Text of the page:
The role of the white matter is to ensure a good flow of information in the nervous system and connect the different regions of the brain. For this reason, white matter is characterized in that it contains high amounts of myelin.

*** Myelin

Myelin is an essential fatty membrane that isolates every nerve in the brain and spinal cord as a plasticized sheath surrounds an electrical wire.

For decades, neuroscientists have had little interest in white matter. They considered myelin as a simple insulator and axons as commonplace passive pathways. The theories of learning, memory and psychic disorders were based on molecular mechanisms occurring in the cell bodies of neurons and in synapses – points of contact between neurons.

Myelin gives color to the white matter that coats the axons. For more than a century, neuroscientists have observed neurons under the microscope and have seen long fibers, the axons, connecting cell bodies to each other. Each axon is surrounded by a thick crystalline gel. The anatomists have supposed that this coating of fatty substance made it possible to isolate the axons, like the insulation of a wire. However, many axons, especially the smaller ones, did not have myelin. And even along the myelinated fibers, the insulation had holes almost every millimeter. These places devoid of myelin are nodes of Ranvier, named after the French anatomist Louis-Antoine Ranvier who was the first to describe them.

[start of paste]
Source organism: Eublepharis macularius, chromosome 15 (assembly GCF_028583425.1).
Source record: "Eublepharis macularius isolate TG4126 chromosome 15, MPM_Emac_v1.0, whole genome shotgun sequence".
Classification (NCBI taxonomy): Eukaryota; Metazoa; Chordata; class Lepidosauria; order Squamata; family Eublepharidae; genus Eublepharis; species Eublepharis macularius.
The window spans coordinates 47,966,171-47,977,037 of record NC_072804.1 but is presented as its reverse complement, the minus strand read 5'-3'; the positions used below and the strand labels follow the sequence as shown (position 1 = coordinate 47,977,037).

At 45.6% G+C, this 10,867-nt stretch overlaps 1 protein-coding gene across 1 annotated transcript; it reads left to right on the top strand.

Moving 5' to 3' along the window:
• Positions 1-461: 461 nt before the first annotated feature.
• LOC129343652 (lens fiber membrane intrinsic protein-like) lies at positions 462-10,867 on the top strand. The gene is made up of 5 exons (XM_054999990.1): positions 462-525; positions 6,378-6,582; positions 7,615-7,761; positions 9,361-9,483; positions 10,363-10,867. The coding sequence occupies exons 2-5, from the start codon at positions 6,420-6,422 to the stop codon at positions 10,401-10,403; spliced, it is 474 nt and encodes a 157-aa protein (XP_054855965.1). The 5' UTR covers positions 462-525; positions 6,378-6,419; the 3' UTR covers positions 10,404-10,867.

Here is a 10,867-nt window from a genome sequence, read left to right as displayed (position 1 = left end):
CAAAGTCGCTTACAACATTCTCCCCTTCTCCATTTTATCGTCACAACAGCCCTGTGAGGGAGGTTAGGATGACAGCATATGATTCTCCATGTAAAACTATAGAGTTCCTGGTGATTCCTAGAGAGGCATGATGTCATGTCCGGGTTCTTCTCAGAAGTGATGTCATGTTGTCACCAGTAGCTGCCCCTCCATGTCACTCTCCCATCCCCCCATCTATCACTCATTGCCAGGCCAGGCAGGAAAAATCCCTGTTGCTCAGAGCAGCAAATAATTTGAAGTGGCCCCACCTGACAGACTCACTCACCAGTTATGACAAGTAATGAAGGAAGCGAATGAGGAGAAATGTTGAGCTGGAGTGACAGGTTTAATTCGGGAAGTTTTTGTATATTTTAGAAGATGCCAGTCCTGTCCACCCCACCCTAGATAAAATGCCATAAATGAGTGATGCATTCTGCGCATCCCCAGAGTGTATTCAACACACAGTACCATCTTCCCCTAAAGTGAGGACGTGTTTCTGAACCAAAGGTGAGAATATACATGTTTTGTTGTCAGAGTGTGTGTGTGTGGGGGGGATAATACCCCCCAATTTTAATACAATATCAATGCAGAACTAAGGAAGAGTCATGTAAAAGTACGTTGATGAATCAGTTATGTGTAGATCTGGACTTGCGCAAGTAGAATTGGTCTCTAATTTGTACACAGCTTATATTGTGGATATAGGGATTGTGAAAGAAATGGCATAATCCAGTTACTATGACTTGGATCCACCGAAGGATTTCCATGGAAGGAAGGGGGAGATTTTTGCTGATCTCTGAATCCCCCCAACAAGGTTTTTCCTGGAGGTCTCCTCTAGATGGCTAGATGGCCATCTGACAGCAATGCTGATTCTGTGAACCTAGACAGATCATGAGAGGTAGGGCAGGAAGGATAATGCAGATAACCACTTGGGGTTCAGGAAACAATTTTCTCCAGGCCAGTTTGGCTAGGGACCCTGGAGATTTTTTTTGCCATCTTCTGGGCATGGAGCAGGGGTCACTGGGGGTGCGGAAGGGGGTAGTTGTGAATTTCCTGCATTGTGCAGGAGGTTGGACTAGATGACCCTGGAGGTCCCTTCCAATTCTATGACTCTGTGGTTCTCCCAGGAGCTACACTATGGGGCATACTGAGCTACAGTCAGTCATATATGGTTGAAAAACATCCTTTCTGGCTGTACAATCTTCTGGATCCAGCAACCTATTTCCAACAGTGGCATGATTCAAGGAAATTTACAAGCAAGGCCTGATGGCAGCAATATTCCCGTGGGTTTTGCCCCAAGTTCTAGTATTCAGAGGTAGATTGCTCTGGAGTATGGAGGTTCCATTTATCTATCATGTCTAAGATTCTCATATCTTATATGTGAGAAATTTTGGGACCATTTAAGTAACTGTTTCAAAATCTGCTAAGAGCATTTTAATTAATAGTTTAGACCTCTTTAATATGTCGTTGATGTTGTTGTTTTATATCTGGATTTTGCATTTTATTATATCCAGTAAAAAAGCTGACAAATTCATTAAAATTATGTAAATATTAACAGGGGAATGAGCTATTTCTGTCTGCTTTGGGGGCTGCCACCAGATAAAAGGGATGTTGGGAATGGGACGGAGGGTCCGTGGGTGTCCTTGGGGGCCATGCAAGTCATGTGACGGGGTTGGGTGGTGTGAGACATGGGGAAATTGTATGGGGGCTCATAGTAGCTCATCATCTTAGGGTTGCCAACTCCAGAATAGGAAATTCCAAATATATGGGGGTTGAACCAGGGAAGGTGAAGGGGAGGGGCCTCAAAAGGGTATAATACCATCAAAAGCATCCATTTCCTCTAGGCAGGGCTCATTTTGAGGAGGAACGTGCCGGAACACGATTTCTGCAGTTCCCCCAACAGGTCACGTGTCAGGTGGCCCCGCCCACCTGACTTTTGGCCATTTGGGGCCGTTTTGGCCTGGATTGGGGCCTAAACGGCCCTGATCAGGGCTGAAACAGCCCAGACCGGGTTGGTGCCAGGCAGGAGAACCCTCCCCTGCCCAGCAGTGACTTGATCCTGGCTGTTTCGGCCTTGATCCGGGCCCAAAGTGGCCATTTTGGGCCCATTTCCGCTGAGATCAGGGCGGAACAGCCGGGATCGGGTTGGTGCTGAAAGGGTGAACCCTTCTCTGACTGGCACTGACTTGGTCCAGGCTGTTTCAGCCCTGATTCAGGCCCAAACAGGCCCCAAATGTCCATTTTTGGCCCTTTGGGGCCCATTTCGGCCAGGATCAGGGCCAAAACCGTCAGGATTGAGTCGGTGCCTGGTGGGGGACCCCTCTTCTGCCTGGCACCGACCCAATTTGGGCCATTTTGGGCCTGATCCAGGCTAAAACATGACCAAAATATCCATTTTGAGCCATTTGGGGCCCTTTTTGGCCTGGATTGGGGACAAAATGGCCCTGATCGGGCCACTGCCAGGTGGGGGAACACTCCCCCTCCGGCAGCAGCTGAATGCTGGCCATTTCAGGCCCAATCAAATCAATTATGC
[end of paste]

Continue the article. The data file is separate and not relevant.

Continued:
Neurons communicate with each other by sending electrical signals – move about 100 times faster along axons when they are enveloped in myelin.

It is produced in leaflet form by two types of glial cells – cells of the nervous system that are not neurons -. An octopus-shaped glial cell called an oligodendrocyte, envelops neurons in the brain. Electrical signals, unable to cross the sheath, jump rapidly along the axon from one node to another. In the peripheral nerves and the spinal cord, it is a sausage-shaped glial cell, called a Schwann cell, that produces myelin.

Without myelin, electrical leaks take place along the axon and the signal dissipates. In order for the conduction velocity to be maximal, the thickness of the insulator must be proportional to the diameter of the axon. It is not known how oligodendrocytes “know” whether 10 or 100 layers of insulation are needed to create the appropriate thickness on axons of different diameters.

*** Myelinization in the Adolescent Brain

The process of coating myelin axons is produced at different ages. At birth, myelin is only seen in a few areas of the brain, and since then the process has begun to spread to reach its peak between 25 and 30 years of age.